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Planner: Juneau needs affordable housing

$250,000 is the sweet spot for renters seeking to become home buyers

Posted: March 14, 2012 - 12:05am  |  Updated: March 14, 2012 - 6:45am
The city is currently working on a Willoughby District plan.  Michael Penn/Juneau Empire
Michael Penn/Juneau Empire
The city is currently working on a Willoughby District plan.

City of Juneau senior planner Beth McKibben introduced a draft 2012 Comprehensive Plan to the City and Borough of Juneau Planning Commission Tuesday that calls for more housing units, particularly in the $250,000 range.

McKibben said that renters can afford to buy homes in the $250,000 range, but there are few homes in that range in Juneau. By providing homes in that price range, McKibben said, renters can graduate to home owners.

Karen Lawfer of the Title 49 Committee recommended McKibben add more nuanced language when defining low-income, lower-income and homeless Juneauites.

“Lower-income housing might be appropriate,” Lawfer said. “The whole comprehensive plan is looking to address the lower-income housing. We need to define that. I don’t want everybody to think that there is low-income or homeless and everybody else.”

“Whenever we talk about affordable housing I say I have an poster from an affordable housing seminar from 1974,” Vice Clerk Nicole Grewe said. “It’s what we’re up against.”

“A lot of downtown housing has been preempted by other private uses,” Bennett said.

Commission members recommend the city update some of the information in the draft plan.

“This ambitious goal will require an infusion of development capital in infrastructure and a lot of focus on affordable housing and low-income housing, et cetera, could we add overall housing,” Vice Chairman Dennis Watson said.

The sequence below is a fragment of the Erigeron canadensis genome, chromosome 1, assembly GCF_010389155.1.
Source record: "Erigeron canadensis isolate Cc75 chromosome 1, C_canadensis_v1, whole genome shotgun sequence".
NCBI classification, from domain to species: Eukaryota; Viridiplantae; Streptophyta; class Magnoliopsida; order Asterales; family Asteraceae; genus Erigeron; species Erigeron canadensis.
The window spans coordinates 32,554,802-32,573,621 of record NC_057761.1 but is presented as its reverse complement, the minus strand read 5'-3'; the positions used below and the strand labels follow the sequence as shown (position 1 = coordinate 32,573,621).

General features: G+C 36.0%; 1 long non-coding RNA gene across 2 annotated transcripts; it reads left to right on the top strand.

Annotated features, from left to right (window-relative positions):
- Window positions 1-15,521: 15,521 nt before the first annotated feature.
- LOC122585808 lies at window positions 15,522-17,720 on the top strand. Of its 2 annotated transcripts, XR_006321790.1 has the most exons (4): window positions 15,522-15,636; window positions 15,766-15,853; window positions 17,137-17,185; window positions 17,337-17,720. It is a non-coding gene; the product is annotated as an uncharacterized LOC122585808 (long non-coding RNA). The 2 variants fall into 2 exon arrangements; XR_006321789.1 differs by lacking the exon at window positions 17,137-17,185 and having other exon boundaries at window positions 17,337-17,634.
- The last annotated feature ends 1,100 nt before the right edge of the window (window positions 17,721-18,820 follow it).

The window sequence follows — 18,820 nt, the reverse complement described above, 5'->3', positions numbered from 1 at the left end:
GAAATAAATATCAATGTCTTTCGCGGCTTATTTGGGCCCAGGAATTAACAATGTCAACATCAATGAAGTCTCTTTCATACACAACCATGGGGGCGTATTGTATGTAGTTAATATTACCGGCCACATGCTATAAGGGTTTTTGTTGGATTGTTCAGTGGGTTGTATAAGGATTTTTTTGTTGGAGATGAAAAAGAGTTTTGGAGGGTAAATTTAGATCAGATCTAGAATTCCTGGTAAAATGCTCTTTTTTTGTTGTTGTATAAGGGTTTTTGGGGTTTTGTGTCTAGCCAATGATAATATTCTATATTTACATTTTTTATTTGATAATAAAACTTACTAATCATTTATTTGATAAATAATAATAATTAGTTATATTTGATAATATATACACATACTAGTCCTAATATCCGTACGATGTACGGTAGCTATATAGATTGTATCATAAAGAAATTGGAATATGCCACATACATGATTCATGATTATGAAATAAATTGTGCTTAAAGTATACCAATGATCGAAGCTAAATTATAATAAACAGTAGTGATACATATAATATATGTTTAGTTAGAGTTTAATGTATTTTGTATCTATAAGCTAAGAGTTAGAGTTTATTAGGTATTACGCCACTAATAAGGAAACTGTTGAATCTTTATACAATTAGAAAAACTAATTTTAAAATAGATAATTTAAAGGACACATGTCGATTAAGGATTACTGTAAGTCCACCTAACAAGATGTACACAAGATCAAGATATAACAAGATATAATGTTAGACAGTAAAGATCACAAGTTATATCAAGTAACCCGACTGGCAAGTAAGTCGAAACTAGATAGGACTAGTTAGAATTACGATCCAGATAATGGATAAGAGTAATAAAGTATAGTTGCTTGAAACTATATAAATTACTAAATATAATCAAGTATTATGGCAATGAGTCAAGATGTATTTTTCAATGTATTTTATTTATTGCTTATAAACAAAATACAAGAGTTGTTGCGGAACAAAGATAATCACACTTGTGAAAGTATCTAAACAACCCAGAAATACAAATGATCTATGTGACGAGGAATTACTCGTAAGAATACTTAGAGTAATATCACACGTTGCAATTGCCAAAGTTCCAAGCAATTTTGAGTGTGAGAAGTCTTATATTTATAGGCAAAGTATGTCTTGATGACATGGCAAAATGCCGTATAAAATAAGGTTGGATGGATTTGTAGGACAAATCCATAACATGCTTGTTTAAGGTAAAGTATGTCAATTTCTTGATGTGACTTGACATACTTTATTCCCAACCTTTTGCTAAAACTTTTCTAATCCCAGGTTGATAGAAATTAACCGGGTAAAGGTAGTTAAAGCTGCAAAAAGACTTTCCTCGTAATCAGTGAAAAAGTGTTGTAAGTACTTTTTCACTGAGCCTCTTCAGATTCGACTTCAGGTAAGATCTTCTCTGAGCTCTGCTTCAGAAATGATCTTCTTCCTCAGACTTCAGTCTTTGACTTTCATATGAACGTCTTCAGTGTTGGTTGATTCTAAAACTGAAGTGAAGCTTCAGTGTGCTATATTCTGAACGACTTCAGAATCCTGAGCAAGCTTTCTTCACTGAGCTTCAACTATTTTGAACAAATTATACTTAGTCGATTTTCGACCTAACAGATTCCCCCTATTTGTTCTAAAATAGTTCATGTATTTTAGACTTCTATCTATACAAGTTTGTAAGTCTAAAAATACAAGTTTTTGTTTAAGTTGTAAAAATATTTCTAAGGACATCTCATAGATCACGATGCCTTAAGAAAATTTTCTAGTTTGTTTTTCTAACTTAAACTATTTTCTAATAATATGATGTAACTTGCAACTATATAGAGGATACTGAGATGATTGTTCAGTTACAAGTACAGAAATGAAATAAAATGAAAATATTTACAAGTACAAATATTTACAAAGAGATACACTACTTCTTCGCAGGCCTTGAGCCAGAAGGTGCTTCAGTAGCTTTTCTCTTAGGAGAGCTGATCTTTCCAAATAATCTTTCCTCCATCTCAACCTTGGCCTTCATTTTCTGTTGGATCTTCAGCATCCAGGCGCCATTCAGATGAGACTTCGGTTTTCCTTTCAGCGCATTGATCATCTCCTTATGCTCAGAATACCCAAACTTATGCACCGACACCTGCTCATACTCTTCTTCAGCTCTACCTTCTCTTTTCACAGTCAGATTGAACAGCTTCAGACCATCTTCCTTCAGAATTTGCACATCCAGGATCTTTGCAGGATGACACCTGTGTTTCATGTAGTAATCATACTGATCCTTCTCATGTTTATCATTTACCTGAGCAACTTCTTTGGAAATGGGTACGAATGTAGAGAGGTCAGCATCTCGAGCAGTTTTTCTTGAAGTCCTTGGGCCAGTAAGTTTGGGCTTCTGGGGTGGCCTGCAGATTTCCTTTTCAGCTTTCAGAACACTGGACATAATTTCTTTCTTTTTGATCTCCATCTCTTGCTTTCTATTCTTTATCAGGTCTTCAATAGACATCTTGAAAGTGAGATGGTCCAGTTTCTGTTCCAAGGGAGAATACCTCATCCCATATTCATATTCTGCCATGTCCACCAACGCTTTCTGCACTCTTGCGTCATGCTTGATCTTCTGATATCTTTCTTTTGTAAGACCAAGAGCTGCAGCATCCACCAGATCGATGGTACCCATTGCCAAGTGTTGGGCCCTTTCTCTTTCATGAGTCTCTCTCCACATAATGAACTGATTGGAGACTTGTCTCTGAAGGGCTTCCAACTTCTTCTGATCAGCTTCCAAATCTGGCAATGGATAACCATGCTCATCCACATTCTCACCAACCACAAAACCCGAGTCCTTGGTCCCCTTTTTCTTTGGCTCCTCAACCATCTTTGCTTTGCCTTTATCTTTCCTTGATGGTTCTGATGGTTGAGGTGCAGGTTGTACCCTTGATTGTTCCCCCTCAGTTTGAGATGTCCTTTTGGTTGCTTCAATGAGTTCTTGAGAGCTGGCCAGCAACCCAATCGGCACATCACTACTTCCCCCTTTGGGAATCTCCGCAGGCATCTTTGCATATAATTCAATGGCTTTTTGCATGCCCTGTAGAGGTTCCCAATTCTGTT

Stipulations put on rental properties rules some families out. A U.S. Coast Guard presentation said the guard had 8 or 9 families living in hotels waiting for housing, Watson said. When you look at real availability in Juneau housing, it’s a tough one,” Watson said.

Commissioners called for easy-to-read tables and graphs to make information readily available.

There are 847 parcels, 119 of which are CBJ owned, which are vacant or underused in the Juneau urban area.

Lawfer said land prices might restrict development in Juneau, “When you are talking just the lot is $150,000 to $200,000.”

She said the city has disposed of property in the past and has property to sell now, but it might be cost prohibitive.

Chairman Michael Sartre said the commission is going to work on the plan over more than one commission meeting.

Grewe recommended the Juneau Economic Development Council respond to the draft plan.

The commission set aside the plan’s policies and implementing actions until the next meeting. The next meeting is scheduled for March 27 at 7 p.m. in the Assembly Chambers.

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